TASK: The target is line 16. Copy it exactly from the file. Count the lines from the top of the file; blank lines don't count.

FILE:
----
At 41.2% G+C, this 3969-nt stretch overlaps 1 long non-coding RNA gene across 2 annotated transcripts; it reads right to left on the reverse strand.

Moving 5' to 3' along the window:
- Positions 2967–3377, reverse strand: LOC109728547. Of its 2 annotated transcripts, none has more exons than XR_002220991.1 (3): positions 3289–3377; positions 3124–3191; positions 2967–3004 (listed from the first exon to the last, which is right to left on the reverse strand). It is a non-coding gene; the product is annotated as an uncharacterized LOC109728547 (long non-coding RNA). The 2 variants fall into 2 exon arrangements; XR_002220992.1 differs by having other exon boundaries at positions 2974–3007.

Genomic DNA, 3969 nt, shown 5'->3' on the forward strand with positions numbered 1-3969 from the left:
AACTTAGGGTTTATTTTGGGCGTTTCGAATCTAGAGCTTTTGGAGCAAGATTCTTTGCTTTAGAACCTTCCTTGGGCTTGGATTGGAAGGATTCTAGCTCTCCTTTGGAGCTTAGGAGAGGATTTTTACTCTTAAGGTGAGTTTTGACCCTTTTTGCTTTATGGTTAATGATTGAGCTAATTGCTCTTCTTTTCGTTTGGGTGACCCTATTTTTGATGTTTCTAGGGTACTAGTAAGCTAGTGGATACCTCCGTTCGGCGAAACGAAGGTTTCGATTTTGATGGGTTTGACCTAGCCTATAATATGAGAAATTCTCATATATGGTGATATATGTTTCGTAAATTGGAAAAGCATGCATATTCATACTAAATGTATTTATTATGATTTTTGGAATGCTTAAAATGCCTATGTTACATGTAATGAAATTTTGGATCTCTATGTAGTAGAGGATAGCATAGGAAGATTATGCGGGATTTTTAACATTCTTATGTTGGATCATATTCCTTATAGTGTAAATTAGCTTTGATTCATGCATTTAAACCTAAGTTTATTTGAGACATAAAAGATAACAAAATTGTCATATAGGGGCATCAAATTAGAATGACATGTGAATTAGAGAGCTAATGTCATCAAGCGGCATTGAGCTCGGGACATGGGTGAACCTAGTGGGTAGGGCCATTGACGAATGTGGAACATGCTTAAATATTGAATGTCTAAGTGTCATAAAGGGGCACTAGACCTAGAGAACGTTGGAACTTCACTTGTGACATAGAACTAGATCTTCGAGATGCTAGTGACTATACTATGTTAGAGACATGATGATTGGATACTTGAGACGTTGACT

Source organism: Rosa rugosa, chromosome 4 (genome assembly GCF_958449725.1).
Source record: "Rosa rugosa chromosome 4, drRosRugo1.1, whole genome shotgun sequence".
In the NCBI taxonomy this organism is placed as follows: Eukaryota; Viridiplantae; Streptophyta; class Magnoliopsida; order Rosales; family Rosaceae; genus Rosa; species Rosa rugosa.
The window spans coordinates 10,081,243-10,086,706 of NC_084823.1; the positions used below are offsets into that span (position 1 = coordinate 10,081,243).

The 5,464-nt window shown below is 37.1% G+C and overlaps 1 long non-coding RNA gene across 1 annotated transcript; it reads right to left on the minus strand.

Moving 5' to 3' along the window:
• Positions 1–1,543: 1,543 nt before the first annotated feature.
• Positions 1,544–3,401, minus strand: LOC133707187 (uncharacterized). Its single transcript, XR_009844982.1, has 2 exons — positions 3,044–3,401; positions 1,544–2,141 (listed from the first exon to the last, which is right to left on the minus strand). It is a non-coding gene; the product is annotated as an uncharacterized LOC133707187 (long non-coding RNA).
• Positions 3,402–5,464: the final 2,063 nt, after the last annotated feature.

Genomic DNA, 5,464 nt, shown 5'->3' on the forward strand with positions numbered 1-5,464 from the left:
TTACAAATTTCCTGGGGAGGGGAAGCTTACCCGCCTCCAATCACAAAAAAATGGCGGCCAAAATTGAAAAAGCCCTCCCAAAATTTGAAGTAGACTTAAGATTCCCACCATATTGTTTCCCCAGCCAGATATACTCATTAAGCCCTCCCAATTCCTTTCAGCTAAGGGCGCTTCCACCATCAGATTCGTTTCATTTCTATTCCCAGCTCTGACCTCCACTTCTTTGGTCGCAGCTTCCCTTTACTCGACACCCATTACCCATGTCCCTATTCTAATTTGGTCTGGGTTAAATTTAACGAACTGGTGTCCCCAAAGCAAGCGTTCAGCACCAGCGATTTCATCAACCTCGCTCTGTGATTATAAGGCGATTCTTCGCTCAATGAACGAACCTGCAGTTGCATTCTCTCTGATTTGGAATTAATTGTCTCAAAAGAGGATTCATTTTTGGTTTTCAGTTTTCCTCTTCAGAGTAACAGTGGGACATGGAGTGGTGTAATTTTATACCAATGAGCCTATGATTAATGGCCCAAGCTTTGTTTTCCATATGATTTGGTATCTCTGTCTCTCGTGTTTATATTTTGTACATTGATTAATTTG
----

TTACAAATTTCCTGGGGAGGGGAAGCTTACCCGCCTCCAATCACAAAAAAATGGCGGCCAAAATTGAAAAAGCCCTCCCAAAATTTGAAGTAGACTTAAGATTCCCACCATATTGTTTCCCCAGCCAGATATACTCATTAAGCCCTCCCAATTCCTTTCAGCTAAGGGCGCTTCCACCATCAGATTCGTTTCATTTCTATTCCCAGCTCTGACCTCCACTTCTTTGGTCGCAGCTTCCCTTTACTCGACACCCATTACCCATGTCCCTATTCTAATTTGGTCTGGGTTAAATTTAACGAACTGGTGTCCCCAAAGCAAGCGTTCAGCACCAGCGATTTCATCAACCTCGCTCTGTGATTATAAGGCGATTCTTCGCTCAATGAACGAACCTGCAGTTGCATTCTCTCTGATTTGGAATTAATTGTCTCAAAAGAGGATTCATTTTTGGTTTTCAGTTTTCCTCTTCAGAGTAACAGTGGGACATGGAGTGGTGTAATTTTATACCAATGAGCCTATGATTAATGGCCCAAGCTTTGTTTTCCATATGATTTGGTATCTCTGTCTCTCGTGTTTATATTTTGTACATTGATTAATTTG